If substantial changes in basic personality traits during adolescence are more fiction than fact, then we have to ask if impairment of personality development is also more stable than it has been assumed in former times. With respect to identity development we have to distinguish between temporary identity crises (that many clinicians call “adolescent crises”) and more stable identity impairment (“diffusion”). The need to reliably assess impairments of identity development lead to the construction of a new questionnaire, the AIDA (Assessment of Identity Development in Adolescents), that has been published in CAPMH in 2012 . When several international working groups presented their results with this assessment tool at the IACAPAP conference in Paris in 2012 the idea for this special edition on “Identity” was born.
The first article approaches the subject from a philosophical point of view. Daniel Sollberger outlines the different philosophical meanings of the term identity in which the development of psychological identity concepts in the second half of the 20th century is embedded. He ends with some reflections on the role of identity in borderline personality disorder and the use of AIDA.
In his paper on “brain and self” Georg North off brings together expertise in psychiatry, philosophy and neuroscience. Modern brain imaging techniques yield fascinating possibilities to investigate the neural mechanisms underlying our subjective experience of a self. The results of neuroscientific studies on self and self-reference are compared to philosophical accounts, and their relevance for psychoanalytic approaches to self and ego are pointed out.
Klaus Schmeck and co-worker pick up the current debate on DSM-5 and the changes in the understanding of personality disorders that have led to the alternative model in section III of DSM-5, and demonstrate the relevance of impairments in identity for the understanding of personality disorders in adolescents.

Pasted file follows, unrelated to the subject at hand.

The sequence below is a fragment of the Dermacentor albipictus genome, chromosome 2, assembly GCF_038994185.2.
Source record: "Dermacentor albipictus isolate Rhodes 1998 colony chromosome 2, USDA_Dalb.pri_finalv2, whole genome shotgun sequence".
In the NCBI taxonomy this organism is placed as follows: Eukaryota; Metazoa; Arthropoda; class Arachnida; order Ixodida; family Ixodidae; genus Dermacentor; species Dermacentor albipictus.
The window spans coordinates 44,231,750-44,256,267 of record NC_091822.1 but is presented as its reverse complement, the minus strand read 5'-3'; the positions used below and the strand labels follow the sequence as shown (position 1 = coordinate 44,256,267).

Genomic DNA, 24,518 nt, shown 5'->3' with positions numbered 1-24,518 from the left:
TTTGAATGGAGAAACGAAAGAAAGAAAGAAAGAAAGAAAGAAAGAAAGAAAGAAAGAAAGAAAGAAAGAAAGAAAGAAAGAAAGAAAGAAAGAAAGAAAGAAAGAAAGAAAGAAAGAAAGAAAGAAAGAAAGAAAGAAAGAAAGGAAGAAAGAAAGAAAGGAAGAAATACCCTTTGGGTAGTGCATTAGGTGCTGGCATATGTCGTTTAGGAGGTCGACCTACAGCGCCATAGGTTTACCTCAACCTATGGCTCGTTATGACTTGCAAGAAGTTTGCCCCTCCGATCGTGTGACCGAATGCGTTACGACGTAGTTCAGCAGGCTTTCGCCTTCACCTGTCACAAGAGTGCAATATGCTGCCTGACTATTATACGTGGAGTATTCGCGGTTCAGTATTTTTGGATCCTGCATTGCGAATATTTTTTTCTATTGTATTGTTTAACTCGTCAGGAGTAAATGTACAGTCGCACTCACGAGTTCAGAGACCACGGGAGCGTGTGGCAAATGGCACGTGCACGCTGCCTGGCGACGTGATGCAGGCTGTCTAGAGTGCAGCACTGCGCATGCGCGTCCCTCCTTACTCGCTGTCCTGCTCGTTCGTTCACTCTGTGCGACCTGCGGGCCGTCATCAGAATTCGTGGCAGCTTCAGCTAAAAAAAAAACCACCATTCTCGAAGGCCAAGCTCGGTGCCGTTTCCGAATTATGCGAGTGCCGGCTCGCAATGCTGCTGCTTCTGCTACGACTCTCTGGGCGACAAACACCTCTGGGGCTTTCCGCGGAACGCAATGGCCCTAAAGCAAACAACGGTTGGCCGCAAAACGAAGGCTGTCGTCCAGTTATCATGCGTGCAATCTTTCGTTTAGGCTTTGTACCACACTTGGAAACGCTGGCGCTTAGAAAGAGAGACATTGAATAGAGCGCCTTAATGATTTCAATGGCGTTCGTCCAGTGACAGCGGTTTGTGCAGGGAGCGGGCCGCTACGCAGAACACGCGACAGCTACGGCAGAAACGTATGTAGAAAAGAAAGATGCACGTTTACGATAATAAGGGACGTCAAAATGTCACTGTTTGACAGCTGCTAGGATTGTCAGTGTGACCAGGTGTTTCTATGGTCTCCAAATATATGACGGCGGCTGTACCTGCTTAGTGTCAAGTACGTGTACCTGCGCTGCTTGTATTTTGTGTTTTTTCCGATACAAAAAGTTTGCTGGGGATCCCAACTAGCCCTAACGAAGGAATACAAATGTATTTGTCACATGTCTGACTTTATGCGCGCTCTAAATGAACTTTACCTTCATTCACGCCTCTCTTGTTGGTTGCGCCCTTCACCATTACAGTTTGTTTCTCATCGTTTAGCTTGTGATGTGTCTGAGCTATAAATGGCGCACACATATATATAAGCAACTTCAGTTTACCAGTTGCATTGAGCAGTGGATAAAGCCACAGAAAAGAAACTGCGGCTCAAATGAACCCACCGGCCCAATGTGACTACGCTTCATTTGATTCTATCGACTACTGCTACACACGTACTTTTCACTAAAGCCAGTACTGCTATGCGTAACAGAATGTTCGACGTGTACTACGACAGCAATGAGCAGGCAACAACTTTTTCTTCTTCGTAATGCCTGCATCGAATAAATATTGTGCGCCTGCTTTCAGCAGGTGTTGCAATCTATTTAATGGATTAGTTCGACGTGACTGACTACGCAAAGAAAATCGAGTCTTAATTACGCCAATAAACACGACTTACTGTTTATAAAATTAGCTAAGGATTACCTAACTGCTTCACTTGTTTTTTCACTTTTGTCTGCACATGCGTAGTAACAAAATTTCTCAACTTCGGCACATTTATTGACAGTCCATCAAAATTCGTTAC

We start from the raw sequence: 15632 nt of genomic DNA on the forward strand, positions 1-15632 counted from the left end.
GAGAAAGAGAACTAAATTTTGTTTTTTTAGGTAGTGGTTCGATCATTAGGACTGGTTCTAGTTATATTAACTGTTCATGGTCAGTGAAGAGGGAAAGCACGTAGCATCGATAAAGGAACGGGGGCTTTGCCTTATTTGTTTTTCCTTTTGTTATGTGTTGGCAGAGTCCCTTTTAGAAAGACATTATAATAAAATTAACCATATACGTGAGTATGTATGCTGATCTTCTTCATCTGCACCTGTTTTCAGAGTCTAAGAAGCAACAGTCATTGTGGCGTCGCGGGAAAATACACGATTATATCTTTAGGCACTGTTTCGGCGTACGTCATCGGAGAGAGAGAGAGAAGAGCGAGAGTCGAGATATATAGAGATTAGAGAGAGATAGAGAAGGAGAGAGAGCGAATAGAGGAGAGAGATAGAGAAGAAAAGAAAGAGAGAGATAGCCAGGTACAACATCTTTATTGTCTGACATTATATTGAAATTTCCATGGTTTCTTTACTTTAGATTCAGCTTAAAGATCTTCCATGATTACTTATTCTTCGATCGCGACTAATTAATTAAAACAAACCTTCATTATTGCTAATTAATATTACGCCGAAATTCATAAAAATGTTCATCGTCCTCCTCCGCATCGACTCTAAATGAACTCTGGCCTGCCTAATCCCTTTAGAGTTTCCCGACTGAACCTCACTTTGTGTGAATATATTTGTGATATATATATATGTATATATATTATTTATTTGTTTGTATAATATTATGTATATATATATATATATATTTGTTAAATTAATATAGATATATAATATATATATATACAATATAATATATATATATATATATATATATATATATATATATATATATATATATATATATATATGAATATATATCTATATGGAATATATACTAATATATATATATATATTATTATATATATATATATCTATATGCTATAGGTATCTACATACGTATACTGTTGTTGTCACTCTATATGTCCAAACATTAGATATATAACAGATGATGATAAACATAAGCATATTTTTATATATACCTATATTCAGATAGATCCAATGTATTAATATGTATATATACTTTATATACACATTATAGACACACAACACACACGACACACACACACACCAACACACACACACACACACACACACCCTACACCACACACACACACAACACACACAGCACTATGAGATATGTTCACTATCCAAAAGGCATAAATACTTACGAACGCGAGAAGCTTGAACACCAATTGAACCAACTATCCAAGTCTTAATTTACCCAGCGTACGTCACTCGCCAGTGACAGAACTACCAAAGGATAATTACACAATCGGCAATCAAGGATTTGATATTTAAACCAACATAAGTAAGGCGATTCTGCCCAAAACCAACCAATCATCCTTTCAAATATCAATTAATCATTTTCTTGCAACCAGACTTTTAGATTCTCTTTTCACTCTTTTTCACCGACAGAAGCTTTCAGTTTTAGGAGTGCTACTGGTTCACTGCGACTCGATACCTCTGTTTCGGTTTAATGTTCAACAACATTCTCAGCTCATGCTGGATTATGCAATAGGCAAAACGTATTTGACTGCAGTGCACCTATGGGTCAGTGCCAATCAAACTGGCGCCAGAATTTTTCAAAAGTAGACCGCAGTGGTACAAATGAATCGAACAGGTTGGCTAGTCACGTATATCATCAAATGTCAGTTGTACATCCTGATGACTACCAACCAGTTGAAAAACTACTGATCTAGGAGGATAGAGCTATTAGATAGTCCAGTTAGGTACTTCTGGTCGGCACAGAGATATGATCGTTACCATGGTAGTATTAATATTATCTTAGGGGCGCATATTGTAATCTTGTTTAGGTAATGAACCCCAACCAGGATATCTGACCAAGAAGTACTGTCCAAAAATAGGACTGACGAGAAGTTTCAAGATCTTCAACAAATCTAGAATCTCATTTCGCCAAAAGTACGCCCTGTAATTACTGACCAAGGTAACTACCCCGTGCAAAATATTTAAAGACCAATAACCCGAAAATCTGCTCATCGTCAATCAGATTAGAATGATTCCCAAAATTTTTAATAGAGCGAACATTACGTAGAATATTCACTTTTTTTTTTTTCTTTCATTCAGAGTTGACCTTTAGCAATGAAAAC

In the next paper Jung and co-worker describe the results of the Basle research group on the assessment of identity development that follow-up the work presented in CAPMH in 2012 . They demonstrate that the self-rating questionnaire AIDA has an excellent ability to distinguish adolescent patients with a DSM / ICD personality disorder diagnosis from both patients with internalizing or externalizing disorders and from non-referred youths so that the questionnaire can be used as screening tool in research on early starting personality disorders.
Since its development in 2011 the questionnaire AIDA has been translated and adapted for the use in many different countries. Besides the countries of origin (Switzerland, Germany and USA) these are (in alphabetical order): Bosnia-Herzegovina, Brazil, Chile, Croatia, Denmark, France, Greece, Kosovo, Lithuania, Mexico, Serbia and Spain. All these versions have been checked for psychometric properties or are currently under investigation. Culturally adapted versions are nearly ready in Hungary, Luxembourg, Netherlands, Singapore, Tunisia and Turkey. The president of IACAPAP, Prof. Omigbodun from Nigeria, currently supports the adaptation of AIDA for Nigeria and South-Africa.
The thorough review of the use of the Spanish version in different Spanish speaking countries (Chile, Mexico, Spain) revealed that slightly different formulations for some items are necessary to reach adequate reliability of the instrument. As an example of this multinational research Kassin and co-worker present reliability and validity data of the Mexican version that are studied in a school sample and a juvenile justice sample. Internal consistency reveals to be very good, and the questionnaire distinguishes adolescents from the different samples.
In spring 2013 CAPMH has become the official journal of the International Association for Child and Adolescent Psychiatry and Allied Professions (IACAPAP). Since the founding of CAPMH in 2007 the editors stimulated child psychiatrists and psychologists from all over the word to submit papers and they supported the preparation of these papers to become ready for publication. This article series is the first one conceptualized at a IACAPAP meeting. We are happy that this cooperation between IACAPAP and the journal carries its first scientific fruits.